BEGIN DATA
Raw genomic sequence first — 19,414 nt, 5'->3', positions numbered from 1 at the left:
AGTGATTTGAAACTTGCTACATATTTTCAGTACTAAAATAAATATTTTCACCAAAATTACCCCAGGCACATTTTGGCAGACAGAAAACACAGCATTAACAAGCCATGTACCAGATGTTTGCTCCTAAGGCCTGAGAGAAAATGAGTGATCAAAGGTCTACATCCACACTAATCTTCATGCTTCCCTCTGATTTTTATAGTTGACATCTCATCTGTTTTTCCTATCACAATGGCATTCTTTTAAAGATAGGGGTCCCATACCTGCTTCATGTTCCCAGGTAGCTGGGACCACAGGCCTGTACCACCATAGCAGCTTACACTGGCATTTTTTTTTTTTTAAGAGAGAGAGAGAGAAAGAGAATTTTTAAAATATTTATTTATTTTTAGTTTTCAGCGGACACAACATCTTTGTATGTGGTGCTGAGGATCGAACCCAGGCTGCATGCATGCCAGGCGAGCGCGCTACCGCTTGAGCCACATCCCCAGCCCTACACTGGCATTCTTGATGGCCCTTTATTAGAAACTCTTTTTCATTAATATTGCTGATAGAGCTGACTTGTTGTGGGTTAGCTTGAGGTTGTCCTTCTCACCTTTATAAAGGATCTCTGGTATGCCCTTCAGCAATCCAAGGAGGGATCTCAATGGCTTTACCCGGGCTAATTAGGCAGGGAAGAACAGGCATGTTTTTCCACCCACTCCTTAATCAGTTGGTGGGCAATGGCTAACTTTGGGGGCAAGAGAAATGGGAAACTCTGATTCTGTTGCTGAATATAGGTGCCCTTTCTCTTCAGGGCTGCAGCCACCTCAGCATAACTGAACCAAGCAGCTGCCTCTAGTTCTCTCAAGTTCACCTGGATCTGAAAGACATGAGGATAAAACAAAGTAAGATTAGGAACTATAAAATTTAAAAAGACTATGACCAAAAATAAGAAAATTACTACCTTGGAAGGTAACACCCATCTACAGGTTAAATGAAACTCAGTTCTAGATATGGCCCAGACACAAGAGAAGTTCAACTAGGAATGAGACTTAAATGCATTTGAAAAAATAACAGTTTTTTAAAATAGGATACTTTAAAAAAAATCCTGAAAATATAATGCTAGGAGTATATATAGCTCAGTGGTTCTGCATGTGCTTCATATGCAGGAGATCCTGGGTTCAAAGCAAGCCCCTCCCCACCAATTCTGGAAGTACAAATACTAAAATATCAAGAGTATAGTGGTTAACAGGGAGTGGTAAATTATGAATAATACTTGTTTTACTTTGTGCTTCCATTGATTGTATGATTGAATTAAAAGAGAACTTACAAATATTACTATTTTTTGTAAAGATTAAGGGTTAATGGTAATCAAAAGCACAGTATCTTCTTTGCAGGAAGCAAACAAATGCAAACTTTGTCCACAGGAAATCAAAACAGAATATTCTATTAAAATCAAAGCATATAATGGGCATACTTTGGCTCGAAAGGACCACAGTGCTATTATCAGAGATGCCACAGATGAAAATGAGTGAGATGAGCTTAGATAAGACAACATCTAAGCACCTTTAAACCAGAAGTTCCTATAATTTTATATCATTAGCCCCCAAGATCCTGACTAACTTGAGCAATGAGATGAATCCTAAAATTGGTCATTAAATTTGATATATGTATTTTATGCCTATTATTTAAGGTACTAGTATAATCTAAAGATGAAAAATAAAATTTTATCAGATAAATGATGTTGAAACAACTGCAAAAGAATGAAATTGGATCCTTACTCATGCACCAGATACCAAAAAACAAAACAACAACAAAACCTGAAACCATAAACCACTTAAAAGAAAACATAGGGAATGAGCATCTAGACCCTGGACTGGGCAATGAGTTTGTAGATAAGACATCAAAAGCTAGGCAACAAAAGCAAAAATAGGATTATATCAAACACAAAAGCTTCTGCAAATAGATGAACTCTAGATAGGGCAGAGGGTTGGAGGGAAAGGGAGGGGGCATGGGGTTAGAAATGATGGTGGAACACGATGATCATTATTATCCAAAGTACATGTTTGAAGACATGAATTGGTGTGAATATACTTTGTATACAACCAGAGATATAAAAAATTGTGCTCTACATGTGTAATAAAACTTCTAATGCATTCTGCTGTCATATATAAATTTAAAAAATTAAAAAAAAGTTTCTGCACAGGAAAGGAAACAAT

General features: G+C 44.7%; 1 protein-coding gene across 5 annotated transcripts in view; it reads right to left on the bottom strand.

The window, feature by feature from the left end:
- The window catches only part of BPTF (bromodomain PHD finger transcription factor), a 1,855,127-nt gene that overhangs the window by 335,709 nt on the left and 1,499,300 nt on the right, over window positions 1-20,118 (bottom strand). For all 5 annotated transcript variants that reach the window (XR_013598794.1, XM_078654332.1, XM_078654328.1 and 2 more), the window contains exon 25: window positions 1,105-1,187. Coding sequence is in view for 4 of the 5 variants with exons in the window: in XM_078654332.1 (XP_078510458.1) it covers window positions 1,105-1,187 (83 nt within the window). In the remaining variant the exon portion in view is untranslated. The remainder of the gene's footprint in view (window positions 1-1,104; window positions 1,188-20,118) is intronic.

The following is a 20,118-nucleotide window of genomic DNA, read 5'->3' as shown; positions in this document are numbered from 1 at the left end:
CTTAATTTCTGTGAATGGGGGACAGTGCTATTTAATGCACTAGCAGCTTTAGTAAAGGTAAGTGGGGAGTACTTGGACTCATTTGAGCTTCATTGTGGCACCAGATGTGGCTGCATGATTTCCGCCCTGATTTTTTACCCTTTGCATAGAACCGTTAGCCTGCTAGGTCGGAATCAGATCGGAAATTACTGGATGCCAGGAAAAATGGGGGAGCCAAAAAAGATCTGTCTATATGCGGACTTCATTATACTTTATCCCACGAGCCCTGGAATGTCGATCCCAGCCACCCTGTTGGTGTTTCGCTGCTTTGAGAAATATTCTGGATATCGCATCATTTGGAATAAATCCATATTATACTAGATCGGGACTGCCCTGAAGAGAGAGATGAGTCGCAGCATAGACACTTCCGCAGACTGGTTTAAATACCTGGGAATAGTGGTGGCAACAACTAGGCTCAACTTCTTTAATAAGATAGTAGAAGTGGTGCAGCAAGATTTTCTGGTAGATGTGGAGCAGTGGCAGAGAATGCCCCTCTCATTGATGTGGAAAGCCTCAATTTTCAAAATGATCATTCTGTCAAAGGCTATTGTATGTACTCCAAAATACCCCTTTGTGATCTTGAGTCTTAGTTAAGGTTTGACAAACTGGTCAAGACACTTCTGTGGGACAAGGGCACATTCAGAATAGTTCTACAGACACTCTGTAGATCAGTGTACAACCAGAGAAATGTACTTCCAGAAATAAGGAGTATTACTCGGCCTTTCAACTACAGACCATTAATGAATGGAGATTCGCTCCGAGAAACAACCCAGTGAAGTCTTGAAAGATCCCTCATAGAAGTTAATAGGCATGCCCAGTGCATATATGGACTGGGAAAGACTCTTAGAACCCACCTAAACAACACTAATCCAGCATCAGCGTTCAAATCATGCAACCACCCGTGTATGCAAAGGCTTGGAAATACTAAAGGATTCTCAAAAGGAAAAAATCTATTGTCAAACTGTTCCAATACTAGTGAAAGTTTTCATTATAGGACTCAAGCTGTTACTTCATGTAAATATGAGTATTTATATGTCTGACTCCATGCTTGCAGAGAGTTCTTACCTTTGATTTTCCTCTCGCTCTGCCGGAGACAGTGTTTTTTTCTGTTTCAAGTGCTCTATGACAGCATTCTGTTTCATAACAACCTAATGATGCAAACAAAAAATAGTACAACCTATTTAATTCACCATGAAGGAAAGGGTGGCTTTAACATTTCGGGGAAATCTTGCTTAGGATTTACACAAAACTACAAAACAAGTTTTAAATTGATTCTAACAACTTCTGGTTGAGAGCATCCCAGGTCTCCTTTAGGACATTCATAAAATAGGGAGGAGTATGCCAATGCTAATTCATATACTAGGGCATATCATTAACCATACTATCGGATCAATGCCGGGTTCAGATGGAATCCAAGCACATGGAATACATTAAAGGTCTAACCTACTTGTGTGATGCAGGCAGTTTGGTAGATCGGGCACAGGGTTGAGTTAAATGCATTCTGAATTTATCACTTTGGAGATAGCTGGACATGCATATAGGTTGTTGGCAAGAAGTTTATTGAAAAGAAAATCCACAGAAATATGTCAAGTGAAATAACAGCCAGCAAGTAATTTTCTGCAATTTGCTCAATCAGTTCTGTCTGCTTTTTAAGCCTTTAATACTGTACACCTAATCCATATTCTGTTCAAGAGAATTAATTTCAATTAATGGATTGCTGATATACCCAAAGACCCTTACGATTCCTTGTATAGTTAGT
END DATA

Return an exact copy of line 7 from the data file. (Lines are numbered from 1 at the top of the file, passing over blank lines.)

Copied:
CTTAATTTCTGTGAATGGGGGACAGTGCTATTTAATGCACTAGCAGCTTTAGTAAAGGTAAGTGGGGAGTACTTGGACTCATTTGAGCTTCATTGTGGCACCAGATGTGGCTGCATGATTTCCGCCCTGATTTTTTACCCTTTGCATAGAACCGTTAGCCTGCTAGGTCGGAATCAGATCGGAAATTACTGGATGCCAGGAAAAATGGGGGAGCCAAAAAAGATCTGTCTATATGCGGACTTCATTATACTTTATCCCACGAGCCCTGGAATGTCGATCCCAGCCACCCTGTTGGTGTTTCGCTGCTTTGAGAAATATTCTGGATATCGCATCATTTGGAATAAATCCATATTATACTAGATCGGGACTGCCCTGAAGAGAGAGATGAGTCGCAGCATAGACACTTCCGCAGACTGGTTTAAATACCTGGGAATAGTGGTGGCAACAACTAGGCTCAACTTCTTTAATAAGATAGTAGAAGTGGTGCAGCAAGATTTTCTGGTAGATGTGGAGCAGTGGCAGAGAATGCCCCTCTCATTGATGTGGAAAGCCTCAATTTTCAAAATGATCATTCTGTCAAAGGCTATTGTATGTACTCCAAAATACCCCTTTGTGATCTTGAGTCTTAGTTAAGGTTTGACAAACTGGTCAAGACACTTCTGTGGGACAAGGGCACATTCAGAATAGTTCTACAGACACTCTGTAGATCAGTGTACAACCAGAGAAATGTACTTCCAGAAATAAGGAGTATTACTCGGCCTTTCAACTACAGACCATTAATGAATGGAGATTCGCTCCGAGAAACAACCCAGTGAAGTCTTGAAAGATCCCTCATAGAAGTTAATAGGCATGCCCAGTGCATATATGGACTGGGAAAGACTCTTAGAACCCACCTAAACAACACTAATCCAGCATCAGCGTTCAAATCATGCAACCACCCGTGTATGCAAAGGCTTGGAAATACTAAAGGATTCTCAAAAGGAAAAAATCTATTGTCAAACTGTTCCAATACTAGTGAAAGTTTTCATTATAGGACTCAAGCTGTTACTTCATGTAAATATGAGTATTTATATGTCTGACTCCATGCTTGCAGAGAGTTCTTACCTTTGATTTTCCTCTCGCTCTGCCGGAGACAGTGTTTTTTTCTGTTTCAAGTGCTCTATGACAGCATTCTGTTTCATAACAACCTAATGATGCAAACAAAAAATAGTACAACCTATTTAATTCACCATGAAGGAAAGGGTGGCTTTAACATTTCGGGGAAATCTTGCTTAGGATTTACACAAAACTACAAAACAAGTTTTAAATTGATTCTAACAACTTCTGGTTGAGAGCATCCCAGGTCTCCTTTAGGACATTCATAAAATAGGGAGGAGTATGCCAATGCTAATTCATATACTAGGGCATATCATTAACCATACTATCGGATCAATGCCGGGTTCAGATGGAATCCAAGCACATGGAATACATTAAAGGTCTAACCTACTTGTGTGATGCAGGCAGTTTGGTAGATCGGGCACAGGGTTGAGTTAAATGCATTCTGAATTTATCACTTTGGAGATAGCTGGACATGCATATAGGTTGTTGGCAAGAAGTTTATTGAAAAGAAAATCCACAGAAATATGTCAAGTGAAATAACAGCCAGCAAGTAATTTTCTGCAATTTGCTCAATCAGTTCTGTCTGCTTTTTAAGCCTTTAATACTGTACACCTAATCCATATTCTGTTCAAGAGAATTAATTTCAATTAATGGATTGCTGATATACCCAAAGACCCTTACGATTCCTTGTATAGTTAGT